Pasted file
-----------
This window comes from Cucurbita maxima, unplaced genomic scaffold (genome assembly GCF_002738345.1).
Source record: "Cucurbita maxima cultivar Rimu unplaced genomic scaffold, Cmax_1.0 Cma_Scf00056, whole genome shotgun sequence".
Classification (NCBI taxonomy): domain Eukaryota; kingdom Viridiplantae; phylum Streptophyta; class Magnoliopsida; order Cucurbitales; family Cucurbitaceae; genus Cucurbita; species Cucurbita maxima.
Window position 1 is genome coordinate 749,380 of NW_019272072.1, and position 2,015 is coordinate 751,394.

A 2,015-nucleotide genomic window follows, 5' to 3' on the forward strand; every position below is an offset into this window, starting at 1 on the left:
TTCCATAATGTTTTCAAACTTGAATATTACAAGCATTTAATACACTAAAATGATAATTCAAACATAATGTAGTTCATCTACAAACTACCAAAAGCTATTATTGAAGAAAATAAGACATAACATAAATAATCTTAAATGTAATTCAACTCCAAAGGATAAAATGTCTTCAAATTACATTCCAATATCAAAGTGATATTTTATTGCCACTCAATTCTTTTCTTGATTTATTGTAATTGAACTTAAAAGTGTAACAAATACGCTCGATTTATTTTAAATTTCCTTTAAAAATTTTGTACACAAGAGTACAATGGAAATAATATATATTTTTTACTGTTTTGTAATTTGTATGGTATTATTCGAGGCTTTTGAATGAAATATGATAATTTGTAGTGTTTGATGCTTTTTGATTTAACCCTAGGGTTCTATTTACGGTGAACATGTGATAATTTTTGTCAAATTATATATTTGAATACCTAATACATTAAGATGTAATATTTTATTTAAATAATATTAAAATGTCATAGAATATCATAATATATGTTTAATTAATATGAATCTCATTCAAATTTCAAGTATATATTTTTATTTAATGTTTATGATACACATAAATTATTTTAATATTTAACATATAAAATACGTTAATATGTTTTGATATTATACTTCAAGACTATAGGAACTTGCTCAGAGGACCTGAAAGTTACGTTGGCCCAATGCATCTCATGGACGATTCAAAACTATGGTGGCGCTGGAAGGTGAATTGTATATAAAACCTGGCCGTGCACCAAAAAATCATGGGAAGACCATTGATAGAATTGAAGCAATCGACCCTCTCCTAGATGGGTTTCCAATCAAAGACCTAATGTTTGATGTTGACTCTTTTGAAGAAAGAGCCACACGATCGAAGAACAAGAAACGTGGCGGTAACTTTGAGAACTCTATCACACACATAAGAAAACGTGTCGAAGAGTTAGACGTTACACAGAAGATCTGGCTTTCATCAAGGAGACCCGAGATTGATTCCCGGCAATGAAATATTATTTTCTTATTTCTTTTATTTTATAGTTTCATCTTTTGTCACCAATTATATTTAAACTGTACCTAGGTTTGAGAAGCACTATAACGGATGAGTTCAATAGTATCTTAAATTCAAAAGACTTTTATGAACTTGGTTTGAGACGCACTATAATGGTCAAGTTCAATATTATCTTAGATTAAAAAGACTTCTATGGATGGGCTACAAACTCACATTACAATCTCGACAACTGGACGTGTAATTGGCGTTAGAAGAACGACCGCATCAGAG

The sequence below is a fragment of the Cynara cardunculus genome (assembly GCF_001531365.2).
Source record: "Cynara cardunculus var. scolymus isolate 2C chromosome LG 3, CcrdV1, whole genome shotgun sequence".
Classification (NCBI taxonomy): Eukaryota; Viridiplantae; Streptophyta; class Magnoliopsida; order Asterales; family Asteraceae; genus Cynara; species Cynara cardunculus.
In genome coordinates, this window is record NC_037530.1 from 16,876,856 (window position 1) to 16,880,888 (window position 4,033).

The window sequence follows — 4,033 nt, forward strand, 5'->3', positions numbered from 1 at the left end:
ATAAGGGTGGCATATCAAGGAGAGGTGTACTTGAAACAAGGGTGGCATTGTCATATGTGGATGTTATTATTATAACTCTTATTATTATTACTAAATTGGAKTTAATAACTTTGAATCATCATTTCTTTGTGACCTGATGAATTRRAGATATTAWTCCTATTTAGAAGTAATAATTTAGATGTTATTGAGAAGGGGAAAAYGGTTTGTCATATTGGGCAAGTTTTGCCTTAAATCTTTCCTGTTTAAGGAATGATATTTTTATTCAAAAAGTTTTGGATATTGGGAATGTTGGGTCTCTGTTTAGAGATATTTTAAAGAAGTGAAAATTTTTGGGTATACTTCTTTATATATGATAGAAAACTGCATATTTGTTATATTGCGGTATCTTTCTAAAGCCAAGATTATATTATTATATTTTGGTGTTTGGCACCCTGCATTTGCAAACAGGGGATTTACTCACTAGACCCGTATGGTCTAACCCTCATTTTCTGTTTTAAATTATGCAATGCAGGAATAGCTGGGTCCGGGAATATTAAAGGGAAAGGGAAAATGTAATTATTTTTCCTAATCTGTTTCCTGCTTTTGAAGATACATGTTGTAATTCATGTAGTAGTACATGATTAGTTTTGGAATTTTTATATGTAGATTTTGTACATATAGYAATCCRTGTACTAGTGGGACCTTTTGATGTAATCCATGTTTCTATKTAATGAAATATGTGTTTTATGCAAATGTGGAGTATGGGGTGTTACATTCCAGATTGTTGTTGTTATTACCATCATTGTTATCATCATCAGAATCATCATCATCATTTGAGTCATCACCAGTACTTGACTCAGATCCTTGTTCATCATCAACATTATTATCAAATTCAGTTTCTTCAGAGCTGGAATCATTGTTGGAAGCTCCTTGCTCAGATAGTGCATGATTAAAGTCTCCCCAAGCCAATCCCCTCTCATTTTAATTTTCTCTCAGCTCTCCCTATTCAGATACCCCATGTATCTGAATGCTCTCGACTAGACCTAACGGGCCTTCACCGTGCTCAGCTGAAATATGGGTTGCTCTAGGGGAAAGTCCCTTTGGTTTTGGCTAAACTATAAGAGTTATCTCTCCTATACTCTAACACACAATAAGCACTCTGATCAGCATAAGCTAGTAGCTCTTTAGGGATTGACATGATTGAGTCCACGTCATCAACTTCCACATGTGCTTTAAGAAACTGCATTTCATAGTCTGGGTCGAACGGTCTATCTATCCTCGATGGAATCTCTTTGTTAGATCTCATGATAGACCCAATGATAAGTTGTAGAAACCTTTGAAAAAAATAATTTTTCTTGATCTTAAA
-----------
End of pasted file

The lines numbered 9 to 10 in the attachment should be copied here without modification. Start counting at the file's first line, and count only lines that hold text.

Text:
Classification (NCBI taxonomy): Eukaryota; Viridiplantae; Streptophyta; class Magnoliopsida; order Asterales; family Asteraceae; genus Cynara; species Cynara cardunculus.
In genome coordinates, this window is record NC_037530.1 from 16,876,856 (window position 1) to 16,880,888 (window position 4,033).